Subsidiary Obligations of Authors 340
Do Not Fragment Your Research Reports 340
If You Republish Your Previously Published Work, Cite It 341
Make Available Any Special Research Materials Used in
Reported Research 342
Disclose Any Financial Conflicts of Interest 343
Warn Subsequent Investigators of Any Hazards in Conducting
the Research You Report 344
Disciplinary or Field Differences in Conventions for Authorship 345
Crediting Others When Publishing outside of the Technical Literature 345
Responsibilities of Editors and Reviewers That Authors Should Know 346
10. Responsibility for the Environment 351
The Rise of Ecology and New Ways of Thinking about the Environment 352
Rachel Carson 352
Key U.S. Environmental Legislation, 1969–1986 354
The Concept of an Ecosystem 355
Hazards and Risks to the Environment 356
Illustration from the Exxon Valdez Oil Spill Case 358xii Contents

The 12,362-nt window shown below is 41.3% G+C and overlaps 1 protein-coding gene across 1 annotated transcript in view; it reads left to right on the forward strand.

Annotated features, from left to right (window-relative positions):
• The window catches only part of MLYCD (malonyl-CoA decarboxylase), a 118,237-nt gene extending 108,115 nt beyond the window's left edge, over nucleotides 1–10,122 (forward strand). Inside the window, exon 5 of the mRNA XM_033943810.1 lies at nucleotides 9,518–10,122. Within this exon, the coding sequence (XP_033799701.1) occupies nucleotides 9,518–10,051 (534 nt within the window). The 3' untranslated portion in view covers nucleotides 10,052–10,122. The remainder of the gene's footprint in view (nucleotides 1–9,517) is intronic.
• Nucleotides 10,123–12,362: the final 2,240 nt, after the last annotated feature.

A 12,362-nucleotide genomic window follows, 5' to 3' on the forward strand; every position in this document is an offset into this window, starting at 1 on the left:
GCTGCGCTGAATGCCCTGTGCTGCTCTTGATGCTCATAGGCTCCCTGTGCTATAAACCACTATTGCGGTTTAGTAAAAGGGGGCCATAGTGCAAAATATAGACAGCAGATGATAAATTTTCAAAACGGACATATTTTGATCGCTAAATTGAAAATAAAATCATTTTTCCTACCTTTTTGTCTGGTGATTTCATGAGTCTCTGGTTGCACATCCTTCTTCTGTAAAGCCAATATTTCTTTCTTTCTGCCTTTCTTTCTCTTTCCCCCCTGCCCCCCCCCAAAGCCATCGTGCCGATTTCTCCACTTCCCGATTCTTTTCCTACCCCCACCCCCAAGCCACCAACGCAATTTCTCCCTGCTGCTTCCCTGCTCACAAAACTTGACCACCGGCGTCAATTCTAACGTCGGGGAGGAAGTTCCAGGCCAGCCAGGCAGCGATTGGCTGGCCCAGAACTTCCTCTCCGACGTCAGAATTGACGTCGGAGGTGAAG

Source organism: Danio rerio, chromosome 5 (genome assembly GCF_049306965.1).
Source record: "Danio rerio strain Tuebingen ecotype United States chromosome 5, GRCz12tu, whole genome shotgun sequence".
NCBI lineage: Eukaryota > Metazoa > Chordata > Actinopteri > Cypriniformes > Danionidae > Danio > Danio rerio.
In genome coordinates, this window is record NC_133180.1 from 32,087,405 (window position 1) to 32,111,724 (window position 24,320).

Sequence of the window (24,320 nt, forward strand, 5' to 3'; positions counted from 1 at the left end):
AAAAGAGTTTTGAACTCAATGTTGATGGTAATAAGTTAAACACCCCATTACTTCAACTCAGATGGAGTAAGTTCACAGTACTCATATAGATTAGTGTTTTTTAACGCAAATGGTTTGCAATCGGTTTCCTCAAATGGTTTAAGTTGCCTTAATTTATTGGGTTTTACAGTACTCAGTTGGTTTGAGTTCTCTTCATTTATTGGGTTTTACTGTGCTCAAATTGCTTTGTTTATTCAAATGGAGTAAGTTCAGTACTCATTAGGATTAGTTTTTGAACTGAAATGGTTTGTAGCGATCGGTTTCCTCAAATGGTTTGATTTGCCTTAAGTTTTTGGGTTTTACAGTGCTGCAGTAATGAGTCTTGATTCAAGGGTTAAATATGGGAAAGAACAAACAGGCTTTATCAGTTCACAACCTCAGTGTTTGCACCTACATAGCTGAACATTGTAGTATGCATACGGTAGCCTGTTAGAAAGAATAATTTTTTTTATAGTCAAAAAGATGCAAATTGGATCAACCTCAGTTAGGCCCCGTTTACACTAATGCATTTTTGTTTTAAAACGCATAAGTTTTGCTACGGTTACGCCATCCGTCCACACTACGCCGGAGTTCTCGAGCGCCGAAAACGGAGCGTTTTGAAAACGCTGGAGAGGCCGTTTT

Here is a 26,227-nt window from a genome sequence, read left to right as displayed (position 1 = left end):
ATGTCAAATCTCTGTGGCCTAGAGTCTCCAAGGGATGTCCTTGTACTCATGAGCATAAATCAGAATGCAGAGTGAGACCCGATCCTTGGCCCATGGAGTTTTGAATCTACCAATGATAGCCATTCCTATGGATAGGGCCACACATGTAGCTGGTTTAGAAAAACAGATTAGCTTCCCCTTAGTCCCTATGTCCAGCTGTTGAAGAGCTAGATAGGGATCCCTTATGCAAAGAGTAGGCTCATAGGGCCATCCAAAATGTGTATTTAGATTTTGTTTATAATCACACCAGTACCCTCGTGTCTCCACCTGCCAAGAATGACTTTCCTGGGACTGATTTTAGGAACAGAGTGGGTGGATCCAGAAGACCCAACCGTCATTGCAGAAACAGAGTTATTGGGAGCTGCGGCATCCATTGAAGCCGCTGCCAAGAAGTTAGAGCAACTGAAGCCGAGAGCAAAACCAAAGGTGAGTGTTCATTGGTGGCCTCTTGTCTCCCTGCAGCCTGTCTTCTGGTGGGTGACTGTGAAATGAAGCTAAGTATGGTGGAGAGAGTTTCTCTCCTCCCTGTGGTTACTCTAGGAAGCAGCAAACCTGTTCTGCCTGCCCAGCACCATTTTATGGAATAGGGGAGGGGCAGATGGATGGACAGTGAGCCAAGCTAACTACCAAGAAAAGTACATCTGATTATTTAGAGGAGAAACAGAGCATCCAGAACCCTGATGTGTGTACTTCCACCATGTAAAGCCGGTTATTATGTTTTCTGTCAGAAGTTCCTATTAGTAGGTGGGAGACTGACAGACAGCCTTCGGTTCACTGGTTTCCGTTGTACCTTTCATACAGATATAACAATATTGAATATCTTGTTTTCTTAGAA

Responsible Behavior in Assessing Risk 359
Ecological Thinking and the Question of Who/What Counts 361
Moral Standing and the Environment 362
Some Illustrative Cases 363
The Costs of Environmental Protection: The Case of Timbering
and the Northern Spotted Owl 363
The 1995 Supreme Court Decision on “Taking” of a Threatened
Species 364
Acid Rain and Unforeseen Consequences of Human Action 366
The Discovery of the Effects of Chlorofluorocarbons on
the Ozone Layer 367
Superfund Sites and the Monitoring of Communities for Toxic
Contamination 369
Love Canal 369
Environmental Norms in U.S. Corporations 372
From “Global Warming” to “Climate Change” 374
Technological Innovation in Response to Environmental Challenges 375
The Concern with Sustainability and Sustainable Development 376
Summary and Conclusion 377
11. A Note on End Use and “Macro” Issues 379
The “End-Use Problem” 379
What Are “Macro” Issues? 381
The Use of Human Growth Hormone as an Example of an Issue
for the Whole Society 382
Epilog: Making a Life in Engineering 383
Miguel Barrientos, Building a Water Pump for Andean Alpaca Breeders 383
Jim Melcher, Witnessing against Waste and Violence 386
References 389
Index 40